clericalist


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cler·i·cal·ism

 (klĕr′ĭ-kə-lĭz′əm)
n.
A policy of supporting the power and influence of the clergy in political or secular matters.

cler′i·cal·ist n.
ThesaurusAntonymsRelated WordsSynonymsLegend:
Noun1.clericalist - one who advocates clericalism
adherent, disciple - someone who believes and helps to spread the doctrine of another
References in periodicals archive ?
Missionary drive: The church has to take its message to the streets, breaking the traditionally clericalist and passive ethos of Latin American Catholicism.
if we are to change the clericalist culture that is at the root of our present crisis, the effects of which are altogether more pervasive than the issue of child abuse.
Shaw makes a perceptive point, however, about what he calls neo-congregationalism: "Although its exaggerated emphasis on baptismal priesthood is sometimes taken to be a healthy reaction against clericalism, it is in reality a mirror image of clericalist values arising from essentially the same deep sources: deep-seated confusion on the subject of vocation, pervasive depreciation of the secular order and of the laity's duties there, and an implicit assumption that for lay people to enjoy real dignity in the church, they must become--and begin to do--what the ordained clergy are and do: In other words, they must be clericalized.
The movement, though dominated by clergy, was not exclusively clericalist in inspiration or reception.
She represents the arguments of French feminists who opposed a divided citizenship for women on the British model and also cites a recent study which argues that a revival of anti-Republican, clericalist argument in post-war France contributed to the delay in extending suffrage to women in France until 1944.
The liberal-socialist pole would have perceived any failure of the new Constitution to acknowledge the "right to choose" as a clear sign that, through the attainment of independence and the fall of the single-party regime, the country was about to revert to a reactionary conservative, clericalist Catholic, patriarchal, and provincial mini-state -- indeed, a nation radically different and completely at odds with the notion of a new and modern Slovenia, with liberal and cosmopolitan perspectives that would guarantee the freedoms of the individual that they wished to see forged.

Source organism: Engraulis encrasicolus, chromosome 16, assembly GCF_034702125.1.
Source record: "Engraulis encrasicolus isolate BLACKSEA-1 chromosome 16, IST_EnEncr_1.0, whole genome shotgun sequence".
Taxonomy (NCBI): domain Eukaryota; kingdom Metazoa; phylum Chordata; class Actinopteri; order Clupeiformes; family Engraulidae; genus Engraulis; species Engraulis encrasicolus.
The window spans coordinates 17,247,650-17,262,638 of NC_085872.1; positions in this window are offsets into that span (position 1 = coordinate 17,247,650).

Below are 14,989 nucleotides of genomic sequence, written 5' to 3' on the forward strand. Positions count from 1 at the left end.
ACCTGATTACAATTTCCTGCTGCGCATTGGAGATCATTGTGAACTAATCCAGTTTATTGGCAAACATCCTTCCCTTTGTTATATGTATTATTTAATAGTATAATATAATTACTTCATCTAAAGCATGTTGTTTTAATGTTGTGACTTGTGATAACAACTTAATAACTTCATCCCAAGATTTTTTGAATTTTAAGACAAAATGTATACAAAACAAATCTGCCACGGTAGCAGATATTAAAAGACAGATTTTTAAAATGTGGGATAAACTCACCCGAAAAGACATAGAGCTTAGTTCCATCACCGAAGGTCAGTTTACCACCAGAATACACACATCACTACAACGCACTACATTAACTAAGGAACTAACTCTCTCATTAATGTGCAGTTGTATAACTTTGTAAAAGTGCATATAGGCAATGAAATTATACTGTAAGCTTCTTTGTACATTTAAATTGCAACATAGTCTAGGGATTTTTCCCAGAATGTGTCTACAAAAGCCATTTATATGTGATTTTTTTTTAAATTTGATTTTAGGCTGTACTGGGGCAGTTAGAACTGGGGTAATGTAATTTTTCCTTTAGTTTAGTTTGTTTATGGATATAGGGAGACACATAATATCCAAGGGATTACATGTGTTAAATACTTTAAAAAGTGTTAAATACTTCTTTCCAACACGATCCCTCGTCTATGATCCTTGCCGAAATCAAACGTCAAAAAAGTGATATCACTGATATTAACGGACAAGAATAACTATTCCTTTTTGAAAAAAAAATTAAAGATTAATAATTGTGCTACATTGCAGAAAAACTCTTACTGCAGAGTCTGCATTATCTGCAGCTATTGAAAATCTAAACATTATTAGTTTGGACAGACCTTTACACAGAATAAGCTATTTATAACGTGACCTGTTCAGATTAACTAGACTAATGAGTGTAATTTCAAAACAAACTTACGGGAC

This implies that clericalist and other opposition to sensible, humane population-growth-control programs is both criminally stupid and socially irresponsible.
2, covering the period from independence to the eve of the 20th century, treats the protracted struggle between the new republics and the Holy See, the tensions between laicist and clericalist factions and their intellectual legitimatizations, the Latin American input into Vatican I and the dogma of the Immaculate Conception, early reflections on tolerance and pluralism, and the variety of concordat relationships that finally emerged.
It rehearses the clericalist arguments of Jonathan Clark (oddly or mischievously spelled throughout in the manner of the Arian Samuel Clarke) and the "age of negligence" portrayal afforded by the work of Peter Virgin, but does not engage their arguments except in passing.
The Barbarian Invasions" has been immensely popular in Canada, in part because it offers an oblique review of recent history in Quebec, especially the swift changeover from a clericalist to a post-Christian culture.
The guidelines, intended to shape how religion will be taught to more than 140,000 students in 300 Catholic schools in the archdiocese, were denounced by critics as clericalist, rule-oriented and biased against women, according to the newspaper report.